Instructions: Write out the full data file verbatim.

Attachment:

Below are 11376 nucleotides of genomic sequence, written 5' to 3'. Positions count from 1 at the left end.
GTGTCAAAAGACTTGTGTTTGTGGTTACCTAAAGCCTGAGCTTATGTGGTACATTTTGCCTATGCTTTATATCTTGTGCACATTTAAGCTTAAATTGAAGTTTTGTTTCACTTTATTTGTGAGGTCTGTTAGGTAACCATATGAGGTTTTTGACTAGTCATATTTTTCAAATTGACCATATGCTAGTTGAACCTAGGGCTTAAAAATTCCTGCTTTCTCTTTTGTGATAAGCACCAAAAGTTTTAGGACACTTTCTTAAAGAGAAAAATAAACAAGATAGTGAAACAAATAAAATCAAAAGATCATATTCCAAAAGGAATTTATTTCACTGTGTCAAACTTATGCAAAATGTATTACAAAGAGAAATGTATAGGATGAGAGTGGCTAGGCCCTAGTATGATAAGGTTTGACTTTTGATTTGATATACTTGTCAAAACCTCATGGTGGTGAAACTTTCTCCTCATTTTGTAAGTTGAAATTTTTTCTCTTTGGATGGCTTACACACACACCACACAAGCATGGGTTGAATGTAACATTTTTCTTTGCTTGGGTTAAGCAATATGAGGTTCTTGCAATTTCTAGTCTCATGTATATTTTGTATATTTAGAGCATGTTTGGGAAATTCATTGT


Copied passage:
Below are 11376 nucleotides of genomic sequence, written 5' to 3'. Positions count from 1 at the left end.
GTGTCAAAAGACTTGTGTTTGTGGTTACCTAAAGCCTGAGCTTATGTGGTACATTTTGCCTATGCTTTATATCTTGTGCACATTTAAGCTTAAATTGAAGTTTTGTTTCACTTTATTTGTGAGGTCTGTTAGGTAACCATATGAGGTTTTTGACTAGTCATATTTTTCAAATTGACCATATGCTAGTTGAACCTAGGGCTTAAAAATTCCTGCTTTCTCTTTTGTGATAAGCACCAAAAGTTTTAGGACACTTTCTTAAAGAGAAAAATAAACAAGATAGTGAAACAAATAAAATCAAAAGATCATATTCCAAAAGGAATTTATTTCACTGTGTCAAACTTATGCAAAATGTATTACAAAGAGAAATGTATAGGATGAGAGTGGCTAGGCCCTAGTATGATAAGGTTTGACTTTTGATTTGATATACTTGTCAAAACCTCATGGTGGTGAAACTTTCTCCTCATTTTGTAAGTTGAAATTTTTTCTCTTTGGATGGCTTACACACACACCACACAAGCATGGGTTGAATGTAACATTTTTCTTTGCTTGGGTTAAGCAATATGAGGTTCTTGCAATTTCTAGTCTCATGTATATTTTGTATATTTAGAGCATGTTTGGGAAATTCATTGT